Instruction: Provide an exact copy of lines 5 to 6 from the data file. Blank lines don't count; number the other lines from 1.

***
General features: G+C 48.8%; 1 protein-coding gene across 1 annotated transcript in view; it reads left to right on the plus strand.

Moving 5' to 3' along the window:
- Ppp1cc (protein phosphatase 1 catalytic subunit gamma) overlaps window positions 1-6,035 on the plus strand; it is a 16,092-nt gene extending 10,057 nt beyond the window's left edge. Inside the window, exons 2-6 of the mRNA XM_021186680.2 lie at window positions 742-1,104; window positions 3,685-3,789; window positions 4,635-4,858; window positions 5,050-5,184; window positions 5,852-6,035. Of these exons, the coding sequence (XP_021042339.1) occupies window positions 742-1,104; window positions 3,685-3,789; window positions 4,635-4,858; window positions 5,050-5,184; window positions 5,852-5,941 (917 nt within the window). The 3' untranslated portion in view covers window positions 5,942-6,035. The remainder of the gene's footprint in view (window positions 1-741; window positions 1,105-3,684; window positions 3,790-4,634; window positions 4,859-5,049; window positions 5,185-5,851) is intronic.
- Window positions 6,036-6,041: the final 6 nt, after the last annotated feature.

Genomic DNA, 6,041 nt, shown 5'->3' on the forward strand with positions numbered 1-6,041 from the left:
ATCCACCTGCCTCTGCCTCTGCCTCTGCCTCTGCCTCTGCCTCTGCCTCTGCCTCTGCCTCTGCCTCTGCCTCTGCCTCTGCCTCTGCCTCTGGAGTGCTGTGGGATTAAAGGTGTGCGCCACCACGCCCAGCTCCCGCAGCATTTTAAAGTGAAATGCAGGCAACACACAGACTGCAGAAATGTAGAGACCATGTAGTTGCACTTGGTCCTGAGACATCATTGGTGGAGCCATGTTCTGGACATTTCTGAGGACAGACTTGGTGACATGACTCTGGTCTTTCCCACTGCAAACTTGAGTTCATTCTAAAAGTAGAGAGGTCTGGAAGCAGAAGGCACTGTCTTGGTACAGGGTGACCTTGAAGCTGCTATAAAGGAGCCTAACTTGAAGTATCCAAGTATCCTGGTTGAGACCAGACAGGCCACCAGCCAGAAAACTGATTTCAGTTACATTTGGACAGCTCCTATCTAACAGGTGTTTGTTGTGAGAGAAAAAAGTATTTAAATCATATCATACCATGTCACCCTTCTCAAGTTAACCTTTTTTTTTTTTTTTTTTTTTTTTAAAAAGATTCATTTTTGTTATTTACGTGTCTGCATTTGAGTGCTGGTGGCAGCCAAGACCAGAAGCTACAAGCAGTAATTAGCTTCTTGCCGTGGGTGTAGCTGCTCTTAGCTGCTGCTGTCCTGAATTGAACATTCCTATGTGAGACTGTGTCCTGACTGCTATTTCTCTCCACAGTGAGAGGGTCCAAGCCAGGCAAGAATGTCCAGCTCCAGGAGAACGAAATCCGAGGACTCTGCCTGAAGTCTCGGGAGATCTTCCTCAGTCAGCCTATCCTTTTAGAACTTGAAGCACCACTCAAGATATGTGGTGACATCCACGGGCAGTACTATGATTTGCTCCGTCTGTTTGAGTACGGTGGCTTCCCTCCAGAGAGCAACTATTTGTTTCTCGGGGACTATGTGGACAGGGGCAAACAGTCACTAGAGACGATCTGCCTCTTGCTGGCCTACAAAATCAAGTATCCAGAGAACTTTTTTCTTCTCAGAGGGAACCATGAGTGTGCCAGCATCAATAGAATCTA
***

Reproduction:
Genomic DNA, 6,041 nt, shown 5'->3' on the forward strand with positions numbered 1-6,041 from the left:
ATCCACCTGCCTCTGCCTCTGCCTCTGCCTCTGCCTCTGCCTCTGCCTCTGCCTCTGCCTCTGCCTCTGCCTCTGCCTCTGCCTCTGCCTCTGGAGTGCTGTGGGATTAAAGGTGTGCGCCACCACGCCCAGCTCCCGCAGCATTTTAAAGTGAAATGCAGGCAACACACAGACTGCAGAAATGTAGAGACCATGTAGTTGCACTTGGTCCTGAGACATCATTGGTGGAGCCATGTTCTGGACATTTCTGAGGACAGACTTGGTGACATGACTCTGGTCTTTCCCACTGCAAACTTGAGTTCATTCTAAAAGTAGAGAGGTCTGGAAGCAGAAGGCACTGTCTTGGTACAGGGTGACCTTGAAGCTGCTATAAAGGAGCCTAACTTGAAGTATCCAAGTATCCTGGTTGAGACCAGACAGGCCACCAGCCAGAAAACTGATTTCAGTTACATTTGGACAGCTCCTATCTAACAGGTGTTTGTTGTGAGAGAAAAAAGTATTTAAATCATATCATACCATGTCACCCTTCTCAAGTTAACCTTTTTTTTTTTTTTTTTTTTTTTTAAAAAGATTCATTTTTGTTATTTACGTGTCTGCATTTGAGTGCTGGTGGCAGCCAAGACCAGAAGCTACAAGCAGTAATTAGCTTCTTGCCGTGGGTGTAGCTGCTCTTAGCTGCTGCTGTCCTGAATTGAACATTCCTATGTGAGACTGTGTCCTGACTGCTATTTCTCTCCACAGTGAGAGGGTCCAAGCCAGGCAAGAATGTCCAGCTCCAGGAGAACGAAATCCGAGGACTCTGCCTGAAGTCTCGGGAGATCTTCCTCAGTCAGCCTATCCTTTTAGAACTTGAAGCACCACTCAAGATATGTGGTGACATCCACGGGCAGTACTATGATTTGCTCCGTCTGTTTGAGTACGGTGGCTTCCCTCCAGAGAGCAACTATTTGTTTCTCGGGGACTATGTGGACAGGGGCAAACAGTCACTAGAGACGATCTGCCTCTTGCTGGCCTACAAAATCAAGTATCCAGAGAACTTTTTTCTTCTCAGAGGGAACCATGAGTGTGCCAGCATCAATAGAATCTA